Now comes the fun part! What happens when tiny machines powered by tiny microprocessors are humming away in tiny corners of every appliance making them work better, faster, cheaper and more efficiently? Ubiquitous computing is here! There's even a conference on this infant technology that is just over two years old and still in diapers, but growing fast as it approaches it's third event in September 2002.


The idea here is not to make computers more a part of our lives, but to make them disappear entirely while making everything easier. Is that clear-as-mud in a really tiny river?

Not only will all devices, furniture and even clothing be computing constantly, but they'll each be connected to each other and to the internet to make life easier for everyone. As with all utopian dreams, there is a dark side to this wondrous little liliputian world.

What about privacy?

With our underwear talking to global positioning satellites, it may be possible to have a really tiny big brother sewn into the elastic in your shorts. Wearable computers are available now with blood pressure monitors and tiny insulin- injecting pumps for those who need them. A microprocessor controlled artificial leg allowed Curtis Grimsley to escape the 70th floor of the World Trade Center on September 11.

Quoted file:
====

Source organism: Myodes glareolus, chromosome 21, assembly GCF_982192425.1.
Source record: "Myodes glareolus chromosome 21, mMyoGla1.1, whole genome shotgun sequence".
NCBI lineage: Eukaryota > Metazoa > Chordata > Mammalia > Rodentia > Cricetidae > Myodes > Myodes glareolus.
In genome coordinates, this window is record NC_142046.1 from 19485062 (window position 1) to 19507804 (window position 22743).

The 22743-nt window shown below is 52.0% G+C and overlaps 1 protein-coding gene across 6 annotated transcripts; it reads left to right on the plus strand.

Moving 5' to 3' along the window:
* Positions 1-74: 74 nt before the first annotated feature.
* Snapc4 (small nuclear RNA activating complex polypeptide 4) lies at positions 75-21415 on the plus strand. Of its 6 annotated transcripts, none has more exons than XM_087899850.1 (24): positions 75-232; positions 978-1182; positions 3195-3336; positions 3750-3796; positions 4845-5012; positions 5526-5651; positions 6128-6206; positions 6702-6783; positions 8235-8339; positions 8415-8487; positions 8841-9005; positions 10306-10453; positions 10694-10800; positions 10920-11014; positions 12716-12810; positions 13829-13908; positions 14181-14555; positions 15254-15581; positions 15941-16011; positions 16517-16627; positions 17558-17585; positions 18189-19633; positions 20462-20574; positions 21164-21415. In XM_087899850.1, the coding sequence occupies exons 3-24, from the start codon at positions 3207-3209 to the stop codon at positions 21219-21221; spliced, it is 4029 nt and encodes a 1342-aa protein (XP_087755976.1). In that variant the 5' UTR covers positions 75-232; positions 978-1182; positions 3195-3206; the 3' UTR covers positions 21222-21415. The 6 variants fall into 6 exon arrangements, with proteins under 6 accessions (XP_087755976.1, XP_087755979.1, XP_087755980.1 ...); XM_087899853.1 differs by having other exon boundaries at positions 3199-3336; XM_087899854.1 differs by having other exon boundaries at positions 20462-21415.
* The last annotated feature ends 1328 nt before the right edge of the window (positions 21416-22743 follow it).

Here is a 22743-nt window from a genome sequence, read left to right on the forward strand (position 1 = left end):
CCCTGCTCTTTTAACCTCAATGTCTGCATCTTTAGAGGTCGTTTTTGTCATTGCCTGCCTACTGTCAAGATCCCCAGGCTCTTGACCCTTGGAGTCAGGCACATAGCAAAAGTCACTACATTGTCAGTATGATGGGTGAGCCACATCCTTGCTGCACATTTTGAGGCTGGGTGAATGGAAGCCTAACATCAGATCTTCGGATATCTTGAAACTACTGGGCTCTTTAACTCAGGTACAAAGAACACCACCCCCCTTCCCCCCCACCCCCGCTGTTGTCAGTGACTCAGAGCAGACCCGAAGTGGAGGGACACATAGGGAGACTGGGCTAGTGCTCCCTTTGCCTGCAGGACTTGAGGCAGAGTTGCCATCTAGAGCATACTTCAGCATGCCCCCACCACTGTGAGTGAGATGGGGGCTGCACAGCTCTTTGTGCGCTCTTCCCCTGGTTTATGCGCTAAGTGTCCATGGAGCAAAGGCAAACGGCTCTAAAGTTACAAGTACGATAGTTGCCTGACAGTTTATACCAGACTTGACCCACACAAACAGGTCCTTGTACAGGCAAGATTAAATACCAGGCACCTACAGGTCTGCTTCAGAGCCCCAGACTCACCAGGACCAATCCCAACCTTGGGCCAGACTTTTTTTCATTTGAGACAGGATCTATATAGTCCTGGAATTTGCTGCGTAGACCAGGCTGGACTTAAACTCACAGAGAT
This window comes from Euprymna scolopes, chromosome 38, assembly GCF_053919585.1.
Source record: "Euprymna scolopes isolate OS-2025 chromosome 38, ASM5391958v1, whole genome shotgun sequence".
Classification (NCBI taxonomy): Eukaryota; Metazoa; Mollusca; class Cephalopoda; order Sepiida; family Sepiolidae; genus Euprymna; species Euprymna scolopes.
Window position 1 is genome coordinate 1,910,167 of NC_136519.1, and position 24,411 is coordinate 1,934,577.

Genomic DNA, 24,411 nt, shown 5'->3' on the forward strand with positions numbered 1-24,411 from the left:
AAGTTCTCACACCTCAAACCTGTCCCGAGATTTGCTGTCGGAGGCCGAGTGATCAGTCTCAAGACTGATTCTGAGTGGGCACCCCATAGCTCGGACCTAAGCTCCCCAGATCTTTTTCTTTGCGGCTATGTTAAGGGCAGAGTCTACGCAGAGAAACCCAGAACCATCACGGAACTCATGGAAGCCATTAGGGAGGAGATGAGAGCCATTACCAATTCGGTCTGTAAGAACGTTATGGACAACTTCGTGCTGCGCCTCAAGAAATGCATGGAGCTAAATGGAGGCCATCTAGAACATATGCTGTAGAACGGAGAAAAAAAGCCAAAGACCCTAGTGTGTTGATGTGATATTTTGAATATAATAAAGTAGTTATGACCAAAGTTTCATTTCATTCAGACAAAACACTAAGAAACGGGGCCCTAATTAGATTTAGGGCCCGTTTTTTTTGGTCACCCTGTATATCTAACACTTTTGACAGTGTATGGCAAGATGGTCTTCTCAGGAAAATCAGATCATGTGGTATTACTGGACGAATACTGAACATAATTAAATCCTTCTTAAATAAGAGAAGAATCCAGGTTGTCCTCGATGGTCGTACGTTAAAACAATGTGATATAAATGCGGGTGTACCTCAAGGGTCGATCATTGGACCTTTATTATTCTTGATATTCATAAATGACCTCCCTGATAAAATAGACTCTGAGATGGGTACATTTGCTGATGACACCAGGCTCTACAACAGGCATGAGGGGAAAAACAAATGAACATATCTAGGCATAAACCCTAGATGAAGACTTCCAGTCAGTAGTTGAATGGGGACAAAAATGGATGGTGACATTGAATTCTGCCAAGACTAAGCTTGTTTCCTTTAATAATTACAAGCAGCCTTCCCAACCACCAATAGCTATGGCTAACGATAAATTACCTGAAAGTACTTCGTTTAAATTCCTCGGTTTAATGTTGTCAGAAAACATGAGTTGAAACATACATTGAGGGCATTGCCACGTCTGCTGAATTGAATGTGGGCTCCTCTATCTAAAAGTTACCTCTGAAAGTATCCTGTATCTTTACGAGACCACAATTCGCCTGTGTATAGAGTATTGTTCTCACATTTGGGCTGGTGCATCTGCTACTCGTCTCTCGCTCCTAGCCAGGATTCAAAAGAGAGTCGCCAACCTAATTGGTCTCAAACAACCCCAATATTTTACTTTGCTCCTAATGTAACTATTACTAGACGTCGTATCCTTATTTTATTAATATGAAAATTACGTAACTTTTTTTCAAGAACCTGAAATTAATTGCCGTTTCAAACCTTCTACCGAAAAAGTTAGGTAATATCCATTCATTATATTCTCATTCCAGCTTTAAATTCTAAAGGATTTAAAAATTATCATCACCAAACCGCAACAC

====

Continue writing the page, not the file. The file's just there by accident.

When all of these tiny computers can talk with each other and be connected to the web, it's time to take a serious look at who has access to which microprocessor and when.

I propose that we do that now, before privacy concerns become gigantic in a fast shrinking world.

Mike Valentine operates http://privacynotes.com